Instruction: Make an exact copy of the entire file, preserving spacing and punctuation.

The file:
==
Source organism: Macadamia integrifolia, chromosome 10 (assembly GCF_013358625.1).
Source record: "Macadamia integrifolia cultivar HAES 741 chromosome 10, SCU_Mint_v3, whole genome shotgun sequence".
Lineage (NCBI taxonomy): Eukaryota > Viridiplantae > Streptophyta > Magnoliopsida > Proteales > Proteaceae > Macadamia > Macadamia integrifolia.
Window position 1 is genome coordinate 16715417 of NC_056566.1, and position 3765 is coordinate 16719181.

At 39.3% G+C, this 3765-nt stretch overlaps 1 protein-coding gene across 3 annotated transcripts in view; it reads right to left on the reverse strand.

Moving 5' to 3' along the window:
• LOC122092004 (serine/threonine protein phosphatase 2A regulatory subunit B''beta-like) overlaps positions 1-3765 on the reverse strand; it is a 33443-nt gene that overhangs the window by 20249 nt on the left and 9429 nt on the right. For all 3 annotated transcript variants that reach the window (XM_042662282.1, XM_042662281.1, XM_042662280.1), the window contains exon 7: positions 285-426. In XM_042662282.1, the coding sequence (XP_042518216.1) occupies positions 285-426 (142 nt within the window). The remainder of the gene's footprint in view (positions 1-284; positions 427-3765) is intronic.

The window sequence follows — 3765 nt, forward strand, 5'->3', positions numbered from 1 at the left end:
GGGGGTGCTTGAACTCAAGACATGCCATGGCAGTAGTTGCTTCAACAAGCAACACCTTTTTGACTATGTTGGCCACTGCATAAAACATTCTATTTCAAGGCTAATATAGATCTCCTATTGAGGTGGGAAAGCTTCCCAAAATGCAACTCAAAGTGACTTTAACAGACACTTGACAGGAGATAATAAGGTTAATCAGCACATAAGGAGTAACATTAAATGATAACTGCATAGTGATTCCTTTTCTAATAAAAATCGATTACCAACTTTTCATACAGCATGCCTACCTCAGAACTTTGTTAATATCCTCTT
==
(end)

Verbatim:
Source organism: Macadamia integrifolia, chromosome 10 (assembly GCF_013358625.1).
Source record: "Macadamia integrifolia cultivar HAES 741 chromosome 10, SCU_Mint_v3, whole genome shotgun sequence".
Lineage (NCBI taxonomy): Eukaryota > Viridiplantae > Streptophyta > Magnoliopsida > Proteales > Proteaceae > Macadamia > Macadamia integrifolia.
Window position 1 is genome coordinate 16715417 of NC_056566.1, and position 3765 is coordinate 16719181.

At 39.3% G+C, this 3765-nt stretch overlaps 1 protein-coding gene across 3 annotated transcripts in view; it reads right to left on the reverse strand.

Moving 5' to 3' along the window:
• LOC122092004 (serine/threonine protein phosphatase 2A regulatory subunit B''beta-like) overlaps positions 1-3765 on the reverse strand; it is a 33443-nt gene that overhangs the window by 20249 nt on the left and 9429 nt on the right. For all 3 annotated transcript variants that reach the window (XM_042662282.1, XM_042662281.1, XM_042662280.1), the window contains exon 7: positions 285-426. In XM_042662282.1, the coding sequence (XP_042518216.1) occupies positions 285-426 (142 nt within the window). The remainder of the gene's footprint in view (positions 1-284; positions 427-3765) is intronic.

The window sequence follows — 3765 nt, forward strand, 5'->3', positions numbered from 1 at the left end:
GGGGGTGCTTGAACTCAAGACATGCCATGGCAGTAGTTGCTTCAACAAGCAACACCTTTTTGACTATGTTGGCCACTGCATAAAACATTCTATTTCAAGGCTAATATAGATCTCCTATTGAGGTGGGAAAGCTTCCCAAAATGCAACTCAAAGTGACTTTAACAGACACTTGACAGGAGATAATAAGGTTAATCAGCACATAAGGAGTAACATTAAATGATAACTGCATAGTGATTCCTTTTCTAATAAAAATCGATTACCAACTTTTCATACAGCATGCCTACCTCAGAACTTTGTTAATATCCTCTT